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Internal vs. External Audits, and What You Need to Know for Both

The end of the year is an ideal time to start thinking about audit preparations. Even if your company isn’t required to go through an external audit, year-end is one of the best times to conduct an internal audit. This provides visibility into your business’ performance for the year and helps you to head into the new year with clean financials, updated budgets, and more realistic forecasts. Whether you know you’ll be audited by an external party, or you simply want to verify the validity of your financial processes and controls internally, we’ll address the need-to-knows for both below. 

Internal Audits 

Internal financial audits evaluate the internal controls, financial processes, and accounting practices within a business. Not only does an internal audit ensure compliance with generally accepted accounting principles, laws, and regulations, but also can identify areas that need correction or improvement. Ultimately, they are a proactive measure to maintain (or establish!) timely financial reporting and data collection.  

For smaller, private businesses that aren’t subject to external audits, conducting an internal audit can serve multiple purposes, such as: 

  • Minimizing risk 
  • Enhancing efficiency  
  • Safeguarding against fraud  
  • Boosting internal controls, improving efficiency in the long-term 
  • Increasing overall security 

Additionally, for companies that will be externally audited, executing an internal audit on a somewhat regular basis acts as a proactive measure to ensure that financial data is accurate and that internal controls are properly documented and reviewed. Essentially, they can catch any issues, discrepancies, or suspicious activities early on, allowing the business to course correct before an external audit.  

Different from an external audit, internal auditors are typically company employees and do not need to be CPAs. The audit can be reported in any format and can focus on areas that the company needs, such as a specific department or area of impact. Since there are no governing bodies over internal audits, and since the internal auditor is a company employee, the process can provide more counsel and guidance than an external audit can.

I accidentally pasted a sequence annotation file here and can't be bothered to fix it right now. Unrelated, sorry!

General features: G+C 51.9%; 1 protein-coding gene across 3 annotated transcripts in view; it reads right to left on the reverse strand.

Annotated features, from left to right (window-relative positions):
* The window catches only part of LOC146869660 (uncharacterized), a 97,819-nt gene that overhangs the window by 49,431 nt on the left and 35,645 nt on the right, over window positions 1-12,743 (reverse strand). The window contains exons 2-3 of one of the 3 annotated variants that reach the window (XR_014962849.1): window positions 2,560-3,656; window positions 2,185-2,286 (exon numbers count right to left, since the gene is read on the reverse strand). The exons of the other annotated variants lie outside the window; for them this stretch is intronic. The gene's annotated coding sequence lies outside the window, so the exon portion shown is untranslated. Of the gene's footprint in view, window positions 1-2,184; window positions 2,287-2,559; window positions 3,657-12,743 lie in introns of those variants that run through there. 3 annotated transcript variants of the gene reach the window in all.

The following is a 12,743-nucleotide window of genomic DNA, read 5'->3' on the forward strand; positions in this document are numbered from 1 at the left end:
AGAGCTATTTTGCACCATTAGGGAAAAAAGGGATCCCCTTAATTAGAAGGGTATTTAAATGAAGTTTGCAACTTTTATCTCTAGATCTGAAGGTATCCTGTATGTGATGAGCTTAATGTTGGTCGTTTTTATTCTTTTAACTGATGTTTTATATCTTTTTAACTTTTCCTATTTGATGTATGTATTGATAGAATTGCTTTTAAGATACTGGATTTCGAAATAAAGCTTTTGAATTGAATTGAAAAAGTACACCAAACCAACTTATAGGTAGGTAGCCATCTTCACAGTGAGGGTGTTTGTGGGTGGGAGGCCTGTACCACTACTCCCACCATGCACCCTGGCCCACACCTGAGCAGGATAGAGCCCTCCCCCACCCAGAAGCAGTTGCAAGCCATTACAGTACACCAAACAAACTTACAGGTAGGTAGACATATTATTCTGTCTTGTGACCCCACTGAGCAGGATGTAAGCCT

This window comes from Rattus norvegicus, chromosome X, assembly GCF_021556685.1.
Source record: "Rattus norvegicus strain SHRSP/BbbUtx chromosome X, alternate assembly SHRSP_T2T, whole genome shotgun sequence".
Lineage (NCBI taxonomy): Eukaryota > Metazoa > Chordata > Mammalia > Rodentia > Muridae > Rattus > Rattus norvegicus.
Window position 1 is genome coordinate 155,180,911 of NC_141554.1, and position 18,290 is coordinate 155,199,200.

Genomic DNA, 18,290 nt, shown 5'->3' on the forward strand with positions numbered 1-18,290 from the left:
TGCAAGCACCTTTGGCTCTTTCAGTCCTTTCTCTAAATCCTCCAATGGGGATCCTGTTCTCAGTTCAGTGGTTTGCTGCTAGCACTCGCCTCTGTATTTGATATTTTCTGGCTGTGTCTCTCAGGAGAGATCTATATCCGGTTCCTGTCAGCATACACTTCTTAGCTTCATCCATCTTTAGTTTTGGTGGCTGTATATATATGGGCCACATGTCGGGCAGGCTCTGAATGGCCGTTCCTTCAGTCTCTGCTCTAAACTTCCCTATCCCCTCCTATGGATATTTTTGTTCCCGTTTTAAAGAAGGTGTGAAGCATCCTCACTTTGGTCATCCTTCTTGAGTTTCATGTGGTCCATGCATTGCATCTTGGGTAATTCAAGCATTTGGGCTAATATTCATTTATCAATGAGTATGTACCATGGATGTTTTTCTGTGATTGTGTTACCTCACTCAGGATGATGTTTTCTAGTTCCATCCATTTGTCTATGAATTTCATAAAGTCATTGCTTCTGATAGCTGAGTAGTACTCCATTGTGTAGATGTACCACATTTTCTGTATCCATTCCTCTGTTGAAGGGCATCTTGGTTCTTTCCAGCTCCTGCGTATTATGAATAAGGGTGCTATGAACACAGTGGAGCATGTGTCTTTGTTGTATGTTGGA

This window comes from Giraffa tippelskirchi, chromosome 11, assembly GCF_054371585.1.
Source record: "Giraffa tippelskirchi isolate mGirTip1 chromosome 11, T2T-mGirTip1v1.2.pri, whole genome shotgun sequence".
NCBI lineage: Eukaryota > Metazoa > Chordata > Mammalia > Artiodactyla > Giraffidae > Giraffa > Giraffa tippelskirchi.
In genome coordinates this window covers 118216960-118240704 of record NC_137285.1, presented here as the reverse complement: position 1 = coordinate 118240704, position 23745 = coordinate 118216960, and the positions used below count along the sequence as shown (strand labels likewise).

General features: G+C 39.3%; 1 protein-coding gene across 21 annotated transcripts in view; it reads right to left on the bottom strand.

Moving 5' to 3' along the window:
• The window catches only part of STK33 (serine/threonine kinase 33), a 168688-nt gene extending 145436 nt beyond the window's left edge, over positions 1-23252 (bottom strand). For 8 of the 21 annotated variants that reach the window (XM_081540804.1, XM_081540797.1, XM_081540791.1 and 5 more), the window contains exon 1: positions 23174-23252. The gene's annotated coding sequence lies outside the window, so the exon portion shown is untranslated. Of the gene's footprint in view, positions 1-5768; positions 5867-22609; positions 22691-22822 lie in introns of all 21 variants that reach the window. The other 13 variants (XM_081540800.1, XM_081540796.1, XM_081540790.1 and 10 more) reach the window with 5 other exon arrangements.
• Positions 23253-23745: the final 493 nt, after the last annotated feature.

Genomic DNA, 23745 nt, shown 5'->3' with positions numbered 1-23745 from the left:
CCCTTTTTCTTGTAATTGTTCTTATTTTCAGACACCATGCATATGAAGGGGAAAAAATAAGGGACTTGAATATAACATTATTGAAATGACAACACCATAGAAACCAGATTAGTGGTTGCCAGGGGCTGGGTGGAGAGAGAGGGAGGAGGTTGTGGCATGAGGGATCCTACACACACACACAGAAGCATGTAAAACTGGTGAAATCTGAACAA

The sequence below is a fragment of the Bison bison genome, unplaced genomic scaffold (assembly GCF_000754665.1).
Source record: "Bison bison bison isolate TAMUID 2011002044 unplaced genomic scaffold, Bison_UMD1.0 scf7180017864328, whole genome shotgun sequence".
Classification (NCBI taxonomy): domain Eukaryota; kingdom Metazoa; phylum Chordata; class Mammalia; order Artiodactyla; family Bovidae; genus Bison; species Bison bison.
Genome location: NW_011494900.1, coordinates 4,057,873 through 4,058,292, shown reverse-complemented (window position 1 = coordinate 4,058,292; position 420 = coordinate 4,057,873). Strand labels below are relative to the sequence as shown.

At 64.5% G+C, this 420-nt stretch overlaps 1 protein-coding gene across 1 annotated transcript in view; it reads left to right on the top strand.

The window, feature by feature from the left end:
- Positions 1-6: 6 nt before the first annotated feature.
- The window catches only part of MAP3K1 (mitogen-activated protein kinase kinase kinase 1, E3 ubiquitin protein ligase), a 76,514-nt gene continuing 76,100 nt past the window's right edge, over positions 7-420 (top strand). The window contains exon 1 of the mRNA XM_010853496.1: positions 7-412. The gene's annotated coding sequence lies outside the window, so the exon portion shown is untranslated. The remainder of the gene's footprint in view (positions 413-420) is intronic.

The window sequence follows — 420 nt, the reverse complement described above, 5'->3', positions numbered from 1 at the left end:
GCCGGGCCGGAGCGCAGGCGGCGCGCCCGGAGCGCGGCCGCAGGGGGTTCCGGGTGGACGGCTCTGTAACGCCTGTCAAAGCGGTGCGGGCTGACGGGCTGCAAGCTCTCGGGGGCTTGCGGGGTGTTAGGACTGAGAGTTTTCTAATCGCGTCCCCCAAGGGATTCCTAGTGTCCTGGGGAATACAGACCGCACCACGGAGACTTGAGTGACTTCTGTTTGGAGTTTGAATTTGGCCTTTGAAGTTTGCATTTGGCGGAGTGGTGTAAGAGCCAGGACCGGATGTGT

An internal audit at the end of the year is especially advantageous, particularly if the company has experienced turnover, didn’t have a dedicated accounting staff throughout the year, or put off worrying about financials until an inciting deadline, such as a tax filing deadline. The audit can highlight areas that need to be cleaned up, and help a business catch up overall.  

External Audits 

An external audit, conducted by a CPA from an outside accounting firm, holds the goal of evaluating an organization’s compliance and financial condition. While the results of an internal audit are used to inform the company leadership, an external audit informs other stakeholders, such as investors, creditors, and lenders. External auditors focus on whether the organization’s reports accurately and fairly represent its financial activities, looking specifically for compliance deficiencies or violations. Finally, external audits are more formal and rigorous, as they have to comply with defined boundaries. While a company can choose the auditing firm they’d like to use, they cannot select audit team members.  

External audits generally follow this process as outlined below: 

  • Preliminary investigation, in which all relevant documentation is studied for the current audit; results from prior audits will be used as well 
  • Auditing schedule, in which the auditor will determine the overall activities—which departments, units, and areas will be inspected and when 
  • Execution, in which the audit is actually conducted; the auditor will gather information from documentation, employee interviews, and personal observations. The auditor will then compile a dossier, and complete an inspection, assessment, and evaluation. 
  • Publishing, in which the auditor publishes their findings in a report that is shared with the executive team of the organization 
  • Pursuance, in which the company must comply with and incorporate the measures recommended by the audit 

An external audit can be a stressful process, especially if your business is not prepared. It’s crucial to understand what’s being audited, prepare accordingly, and involve relevant employees. Having regular, scheduled internal audits can similarly lighten the burden before an external audit must be performed. However, many companies don’t know where to begin. It’s extremely beneficial to bring in outsourced CFO services to aid in audit preparation. 

According to the SEC, auditors cannot both provide non-audit services and perform the audit—otherwise, they would be auditing their own prep work. An outsourced CFO can work part-time throughout the year to maintain accurate financial reports and data, setting you up for a successful audit. Similarly, an outsourced accounting firm like NOW CFO has a team of consultants that are intimately familiar with the auditing process and can prepare clients to meet auditing standards, making the process more streamlined and less stressful.  

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